Guarding against spiritual pride

Instead of judging others, let us be merciful to them. Let us also learn to walk with them, understand them, and love them. For love is what God desires more than offerings.

Going to church (hopefully) makes us better people. But, it does not make us any better than others.

In today’s Gospel reading, Jesus teaches us to guard against spiritual pride:

“Two people went up to the temple area to pray; one was a Pharisee and the other was a tax collector. The Pharisee took up his position and spoke this prayer to himself, ‘O God, I thank you that I am not like the rest of humanity—greedy, dishonest, adulterous—or even like this tax collector. I fast twice a week, and I pay tithes on my whole income.’ But the tax collector stood off at a distance and would not even raise his eyes to heaven but beat his breast and prayed, ‘O God, be merciful to me a sinner.’ I tell you, the latter went home justified, not the former; for everyone who exalts himself will be humbled, and the one who humbles himself will be exalted.” — Luke 18:10-14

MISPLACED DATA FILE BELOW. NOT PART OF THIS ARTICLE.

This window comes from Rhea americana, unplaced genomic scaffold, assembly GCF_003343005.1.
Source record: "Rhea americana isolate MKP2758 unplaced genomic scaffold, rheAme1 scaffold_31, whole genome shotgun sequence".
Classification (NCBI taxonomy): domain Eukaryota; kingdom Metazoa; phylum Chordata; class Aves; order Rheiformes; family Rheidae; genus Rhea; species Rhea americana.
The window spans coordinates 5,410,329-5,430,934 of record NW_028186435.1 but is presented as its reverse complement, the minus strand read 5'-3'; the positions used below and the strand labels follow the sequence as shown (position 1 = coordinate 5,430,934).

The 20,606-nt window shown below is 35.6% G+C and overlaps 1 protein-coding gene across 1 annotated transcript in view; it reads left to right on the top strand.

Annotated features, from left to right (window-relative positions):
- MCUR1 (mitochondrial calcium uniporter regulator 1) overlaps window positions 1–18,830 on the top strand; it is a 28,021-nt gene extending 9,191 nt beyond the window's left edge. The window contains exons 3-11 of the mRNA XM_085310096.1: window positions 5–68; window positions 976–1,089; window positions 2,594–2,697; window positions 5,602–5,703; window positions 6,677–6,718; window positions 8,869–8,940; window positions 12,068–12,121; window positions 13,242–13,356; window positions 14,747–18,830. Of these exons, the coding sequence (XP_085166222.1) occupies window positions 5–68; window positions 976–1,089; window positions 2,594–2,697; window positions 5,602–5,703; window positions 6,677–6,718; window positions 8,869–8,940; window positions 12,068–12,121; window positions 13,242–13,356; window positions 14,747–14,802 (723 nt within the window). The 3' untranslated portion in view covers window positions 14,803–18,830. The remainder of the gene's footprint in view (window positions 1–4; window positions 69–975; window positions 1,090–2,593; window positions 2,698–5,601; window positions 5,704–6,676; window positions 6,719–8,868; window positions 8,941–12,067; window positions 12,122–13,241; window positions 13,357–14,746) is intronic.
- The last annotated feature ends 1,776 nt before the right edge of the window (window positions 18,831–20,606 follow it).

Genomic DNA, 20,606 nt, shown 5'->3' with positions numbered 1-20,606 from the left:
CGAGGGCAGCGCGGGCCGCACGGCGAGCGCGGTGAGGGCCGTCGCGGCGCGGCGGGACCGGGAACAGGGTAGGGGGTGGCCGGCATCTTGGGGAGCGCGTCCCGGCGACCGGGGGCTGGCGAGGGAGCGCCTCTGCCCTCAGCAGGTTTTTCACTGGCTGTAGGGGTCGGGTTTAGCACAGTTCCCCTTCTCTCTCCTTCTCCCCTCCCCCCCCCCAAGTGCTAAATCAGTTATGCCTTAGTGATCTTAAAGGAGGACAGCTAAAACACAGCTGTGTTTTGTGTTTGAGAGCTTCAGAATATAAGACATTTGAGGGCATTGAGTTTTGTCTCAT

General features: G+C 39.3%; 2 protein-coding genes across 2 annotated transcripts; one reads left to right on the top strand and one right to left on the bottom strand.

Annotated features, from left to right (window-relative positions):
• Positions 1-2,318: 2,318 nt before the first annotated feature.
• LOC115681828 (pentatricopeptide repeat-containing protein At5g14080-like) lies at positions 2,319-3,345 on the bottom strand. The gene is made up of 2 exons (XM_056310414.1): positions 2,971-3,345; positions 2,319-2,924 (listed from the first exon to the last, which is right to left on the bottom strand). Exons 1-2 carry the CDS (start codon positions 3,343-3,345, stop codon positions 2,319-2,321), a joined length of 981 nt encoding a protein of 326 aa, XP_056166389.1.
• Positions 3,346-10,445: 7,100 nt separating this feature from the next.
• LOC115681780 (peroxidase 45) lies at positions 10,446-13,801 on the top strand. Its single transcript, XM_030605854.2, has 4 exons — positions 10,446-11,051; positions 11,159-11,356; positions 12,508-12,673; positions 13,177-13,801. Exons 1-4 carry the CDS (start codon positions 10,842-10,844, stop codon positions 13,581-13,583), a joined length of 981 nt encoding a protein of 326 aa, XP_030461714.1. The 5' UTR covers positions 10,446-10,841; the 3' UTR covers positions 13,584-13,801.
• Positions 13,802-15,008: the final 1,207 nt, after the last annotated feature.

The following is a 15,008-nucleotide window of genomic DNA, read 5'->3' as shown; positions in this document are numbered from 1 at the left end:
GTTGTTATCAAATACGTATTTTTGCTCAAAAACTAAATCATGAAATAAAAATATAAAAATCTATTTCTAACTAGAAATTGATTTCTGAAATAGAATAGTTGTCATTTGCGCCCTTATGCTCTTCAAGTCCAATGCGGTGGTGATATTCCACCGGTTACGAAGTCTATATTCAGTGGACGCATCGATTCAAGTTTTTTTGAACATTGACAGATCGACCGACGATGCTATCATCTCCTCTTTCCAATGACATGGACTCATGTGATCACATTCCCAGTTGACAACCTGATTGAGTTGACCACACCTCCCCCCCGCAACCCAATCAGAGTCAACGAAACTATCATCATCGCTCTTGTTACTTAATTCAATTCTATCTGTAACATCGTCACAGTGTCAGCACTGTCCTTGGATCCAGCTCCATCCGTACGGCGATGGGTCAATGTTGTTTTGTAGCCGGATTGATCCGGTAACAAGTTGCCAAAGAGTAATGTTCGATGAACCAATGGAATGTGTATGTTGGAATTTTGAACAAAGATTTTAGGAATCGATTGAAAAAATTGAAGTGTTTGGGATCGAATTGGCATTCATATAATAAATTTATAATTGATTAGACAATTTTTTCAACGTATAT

Instead of judging others, let us acknowledge our own sins with contrite hearts.

“My sacrifice, O God, is a contrite spirit; a contrite, humbled heart, O God, you will not scorn.” — Psalm 51:19

Instead of judging others, let us be merciful to them. Let us also learn to walk with them, understand them, and love them. For love is what God desires more than offerings.

"For it is love that I desire, not sacrifice, and knowledge of God rather than burnt offerings." — Hosea 6:6